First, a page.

Cave art to tractors

Cave art to tractors

Our history of content

So where did the notion of content marketing begin? It depends what you mean by content. It can fall anywhere between informative and helpful for the consumer – or borderline propaganda on the part of the creator.

This list will attempt to clarify key moments in format, technique and motive that led to the online articles, lists and features synonymous with content today.


Lascaux Cave Paintings – circa 15,000BC

Lascaux, France boasts a series of remarkable murals. We see a striking command of colour, space and texture in the Lascaux murals that give new meaning and emotion to the animals depicted. Rather than a mirror to the outside world, there is a tangible aura given to the cattle and horses.

It is impossible for us to ever know Lascaux’s true purpose. Information for the hunter? Possibly. Worship? Likely. Celebrating the hunter’s command of the animal. Also likely. Either way, it is information with purpose. So, it is content.


Lindisfarne Bible – 710s

The Lindisfarne Bible, originating from the minute island of the same name in Northumberland, marks a key point in the combination of decorative aesthetics and text. The manuscript, which is estimated to come to fruition in the 710s, is thought to be a dedication to the Bishop Cutherburt, a resident on the island.

Beyond its obvious ceremonial utility this particular Bible it had a hand in starting the phenomenon of non-essential images being used to complement texts. In this way texts could still be of use to the illiterate or those in the process of learning to read. Content, then.


The Prince by Niccolo Machiavelli – 1532

Machiavelli's The Prince holds great significance in political science, but what does it mean for the history of content? The 1953 treatise functions like a Wikihow entry for a successful authoritarian rule, detailing how to appear as a ruler, the accumulation of new territory and dealing with a populace. Machiavelli offers different paths one can take, by virtue or by force for example.

Countless times academics have taken the text as a work of satire, a collection of negations to a science concerned with eliminating immoral behavior. However, this is perhaps due to its wider circulation after its original publication. If Machiavelli were being sincere why would a work like this leave the circle of elites it was intended for?


The Lives of the Artists by Giorgio Vasari – 1550

Giorgio Vasari's illuminating documentation of Renaissance masters provides a turning point for informative content.

Aside from maintaining that the work of these artists as vital and important, Vasari is free to risk accuracy, perhaps even historical credibility, in his unique representation of the artists included. Gossip is intertwined with documentation of the practices and culture of the sculptors, painters and innovators of the period. In this respect the text is not far from the lifestyle vlogs that dominate YouTube today, the social fabric of the age is revealed and Vasari's personal relations and views are worn on his sleeve.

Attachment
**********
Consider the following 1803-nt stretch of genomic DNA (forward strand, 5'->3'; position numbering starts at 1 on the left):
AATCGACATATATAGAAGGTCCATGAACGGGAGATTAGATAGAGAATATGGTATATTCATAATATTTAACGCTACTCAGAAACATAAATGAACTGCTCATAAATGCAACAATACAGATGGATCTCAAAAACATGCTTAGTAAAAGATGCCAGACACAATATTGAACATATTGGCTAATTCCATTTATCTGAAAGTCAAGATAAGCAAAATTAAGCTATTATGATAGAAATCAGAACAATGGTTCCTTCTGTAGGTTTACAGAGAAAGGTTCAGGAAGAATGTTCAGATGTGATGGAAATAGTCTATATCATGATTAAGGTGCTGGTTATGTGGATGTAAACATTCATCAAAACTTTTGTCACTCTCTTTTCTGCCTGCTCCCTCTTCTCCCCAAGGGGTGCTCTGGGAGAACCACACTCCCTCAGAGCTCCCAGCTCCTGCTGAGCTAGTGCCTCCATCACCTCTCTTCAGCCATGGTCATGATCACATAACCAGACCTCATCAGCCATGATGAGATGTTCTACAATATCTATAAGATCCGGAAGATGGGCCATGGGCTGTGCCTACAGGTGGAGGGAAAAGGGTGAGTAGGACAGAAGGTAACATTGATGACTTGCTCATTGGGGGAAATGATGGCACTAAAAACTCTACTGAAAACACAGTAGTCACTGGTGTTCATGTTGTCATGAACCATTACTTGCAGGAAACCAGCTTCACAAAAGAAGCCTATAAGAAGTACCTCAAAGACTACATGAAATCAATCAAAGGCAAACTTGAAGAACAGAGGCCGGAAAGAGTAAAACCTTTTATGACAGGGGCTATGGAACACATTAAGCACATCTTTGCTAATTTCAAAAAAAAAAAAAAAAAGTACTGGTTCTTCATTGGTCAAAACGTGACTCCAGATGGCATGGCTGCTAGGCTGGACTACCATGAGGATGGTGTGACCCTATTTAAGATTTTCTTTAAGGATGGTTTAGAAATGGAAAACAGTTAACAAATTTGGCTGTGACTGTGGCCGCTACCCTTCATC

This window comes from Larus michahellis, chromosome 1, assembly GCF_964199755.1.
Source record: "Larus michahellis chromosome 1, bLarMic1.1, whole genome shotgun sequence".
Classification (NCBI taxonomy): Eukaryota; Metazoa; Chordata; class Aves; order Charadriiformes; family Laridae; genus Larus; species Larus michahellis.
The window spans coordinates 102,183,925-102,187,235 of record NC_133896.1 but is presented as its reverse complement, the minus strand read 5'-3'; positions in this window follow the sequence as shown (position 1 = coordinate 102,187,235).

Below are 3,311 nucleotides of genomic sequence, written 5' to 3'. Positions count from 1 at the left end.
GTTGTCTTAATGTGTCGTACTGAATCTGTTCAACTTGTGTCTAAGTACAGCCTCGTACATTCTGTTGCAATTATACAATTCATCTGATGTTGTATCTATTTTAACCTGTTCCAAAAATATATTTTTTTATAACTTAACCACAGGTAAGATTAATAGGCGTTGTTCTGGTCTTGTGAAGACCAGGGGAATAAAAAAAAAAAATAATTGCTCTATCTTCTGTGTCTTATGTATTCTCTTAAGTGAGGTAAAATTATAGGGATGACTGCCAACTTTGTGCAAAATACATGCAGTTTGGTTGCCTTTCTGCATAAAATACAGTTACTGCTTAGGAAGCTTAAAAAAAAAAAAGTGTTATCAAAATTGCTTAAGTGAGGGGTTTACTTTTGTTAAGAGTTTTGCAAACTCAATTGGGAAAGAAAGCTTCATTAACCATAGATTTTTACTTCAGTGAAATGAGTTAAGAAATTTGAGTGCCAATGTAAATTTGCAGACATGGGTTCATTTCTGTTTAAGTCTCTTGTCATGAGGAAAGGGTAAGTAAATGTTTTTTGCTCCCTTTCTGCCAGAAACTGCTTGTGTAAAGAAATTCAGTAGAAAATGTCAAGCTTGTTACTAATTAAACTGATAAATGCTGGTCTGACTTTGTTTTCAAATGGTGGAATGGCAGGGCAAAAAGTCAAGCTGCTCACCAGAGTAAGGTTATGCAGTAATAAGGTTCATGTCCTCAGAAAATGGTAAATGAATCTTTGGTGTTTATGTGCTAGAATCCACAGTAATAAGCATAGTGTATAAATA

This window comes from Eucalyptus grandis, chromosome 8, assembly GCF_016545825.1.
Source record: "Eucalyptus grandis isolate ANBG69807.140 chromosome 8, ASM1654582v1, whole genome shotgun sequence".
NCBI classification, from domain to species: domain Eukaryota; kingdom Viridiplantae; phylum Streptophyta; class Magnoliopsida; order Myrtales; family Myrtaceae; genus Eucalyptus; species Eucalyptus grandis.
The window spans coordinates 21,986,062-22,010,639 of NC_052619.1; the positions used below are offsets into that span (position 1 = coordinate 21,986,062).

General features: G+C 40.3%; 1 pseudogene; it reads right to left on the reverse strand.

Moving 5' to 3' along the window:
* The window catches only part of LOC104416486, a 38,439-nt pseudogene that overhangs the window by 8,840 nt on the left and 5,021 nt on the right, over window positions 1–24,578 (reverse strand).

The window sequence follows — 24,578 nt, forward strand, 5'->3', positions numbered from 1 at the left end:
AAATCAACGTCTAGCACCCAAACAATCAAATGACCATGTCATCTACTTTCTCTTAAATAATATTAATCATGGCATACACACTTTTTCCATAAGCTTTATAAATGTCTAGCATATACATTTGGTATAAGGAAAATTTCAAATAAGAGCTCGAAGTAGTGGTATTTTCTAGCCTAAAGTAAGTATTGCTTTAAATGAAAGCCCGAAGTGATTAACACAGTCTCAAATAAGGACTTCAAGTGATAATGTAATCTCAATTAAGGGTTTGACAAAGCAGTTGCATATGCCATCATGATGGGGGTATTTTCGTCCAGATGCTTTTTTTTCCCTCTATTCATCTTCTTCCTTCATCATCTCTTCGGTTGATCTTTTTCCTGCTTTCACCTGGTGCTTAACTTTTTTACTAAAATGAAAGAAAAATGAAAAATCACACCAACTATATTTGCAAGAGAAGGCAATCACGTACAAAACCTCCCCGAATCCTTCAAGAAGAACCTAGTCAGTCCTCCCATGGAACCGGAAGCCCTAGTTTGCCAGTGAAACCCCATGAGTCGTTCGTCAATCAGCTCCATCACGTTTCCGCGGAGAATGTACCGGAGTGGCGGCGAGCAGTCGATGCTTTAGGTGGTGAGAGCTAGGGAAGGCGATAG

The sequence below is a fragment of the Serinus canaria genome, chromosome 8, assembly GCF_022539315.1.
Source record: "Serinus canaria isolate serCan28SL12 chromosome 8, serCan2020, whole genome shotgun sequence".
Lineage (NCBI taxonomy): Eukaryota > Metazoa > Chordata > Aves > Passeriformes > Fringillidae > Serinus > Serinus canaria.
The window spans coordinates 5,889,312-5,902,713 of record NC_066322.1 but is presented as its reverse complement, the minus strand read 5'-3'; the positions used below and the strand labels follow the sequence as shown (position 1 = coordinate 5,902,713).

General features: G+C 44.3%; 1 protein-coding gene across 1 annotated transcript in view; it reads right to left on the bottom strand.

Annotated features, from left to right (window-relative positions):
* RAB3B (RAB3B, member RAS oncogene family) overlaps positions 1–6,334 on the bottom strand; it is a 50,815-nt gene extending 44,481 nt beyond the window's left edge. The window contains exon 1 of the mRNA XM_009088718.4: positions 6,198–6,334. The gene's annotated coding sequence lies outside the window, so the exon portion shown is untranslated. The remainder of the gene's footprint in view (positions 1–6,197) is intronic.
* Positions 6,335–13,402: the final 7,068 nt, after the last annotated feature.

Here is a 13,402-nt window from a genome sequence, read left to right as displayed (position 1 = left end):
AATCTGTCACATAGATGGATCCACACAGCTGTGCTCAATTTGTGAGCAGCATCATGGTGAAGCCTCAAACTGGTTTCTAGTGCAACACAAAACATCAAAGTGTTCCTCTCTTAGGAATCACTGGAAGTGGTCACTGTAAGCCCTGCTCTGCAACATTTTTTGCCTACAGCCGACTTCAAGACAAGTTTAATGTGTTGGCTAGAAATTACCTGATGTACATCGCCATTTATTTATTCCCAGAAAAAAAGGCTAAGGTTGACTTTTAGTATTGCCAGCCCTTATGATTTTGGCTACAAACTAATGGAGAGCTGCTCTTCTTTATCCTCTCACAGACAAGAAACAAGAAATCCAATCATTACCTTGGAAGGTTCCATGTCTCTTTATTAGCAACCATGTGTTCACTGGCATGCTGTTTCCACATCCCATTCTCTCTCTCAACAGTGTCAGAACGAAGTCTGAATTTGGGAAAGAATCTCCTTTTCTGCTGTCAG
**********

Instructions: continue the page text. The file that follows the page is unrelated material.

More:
Life of Samuel Johnson by James Bowell – 1791

Regarded as the precursor of the modern biography, this mythologising of the great man of letters is highly entertaining and possibly partially inaccurate. Boswell, it has to be said, only met Johnson in 1763, when the originator of the dictionary was 54.

Nonetheless, it is this work which has kept Johnson’s image alive over the past 200 years. In that sense it is a work of marketing and PR – albeit a highly entertaining and engaging one. So undoubtedly content.


The Furrow, published by John Deere – 1895 onwards

Farming equipment manufacturer John Deere's catalogue-cum-publication The Furrow is cited by many as one of the key transitions from a purely advertorial magazine to a broader, informative publication. The Furrow was extremely successful, surpassing a circulation of 4 million. Farmers liked that it had articles instructing how to maintain a farm and a breakdown of uses of equipment rather than just a list of prices and specifications.


Pear's Cyclopedia – 1897 onwards

Currently on its 124th edition for 2016, Pear's compact encyclopedia was originally called the Shilling Cyclopedia. Coupling historical, anthropological, scientific and cultural sections with disparate and obscure subjects it has made for an incredibly informative compendium of information, with Penguin going so far as to call it 'the Swiss army knife of reference books'.

Considerably smaller and lighter, and limited to a single volume, the annual Cyclopedia has been able to deliver its information quickly and portably. In the Victorian mind, the brand extension from soap manufacturer to purveyor of knowledge must have been quite natural. Cleanliness and education went hand in hand. 

Michelin Guide – 1990 onwards

Like the Cyclopedia, the Michelin guide is an annually produced guide active for over 100 years but, contrary to the wide content of Pear's, it specialises in restaurants and hotels and was the first of its kind. The star system, by far the most infamous component of Michelin's survey has the notoriety to harm or improve a reputation of a business.

As one would imagine three stars are usually reserved for extremely expensive premises, but Michelin branched out in 1955 to include a 'Bib Gourmand' category for star-worthy dishes under a certain region-specific price. This sign of quality could reach wider audiences and expand the network of restaurants without compromising the integrity of the stars. It’s a brilliant piece of brand extension for a tyre manufacturer. Somewhere to go on our pneumatics.

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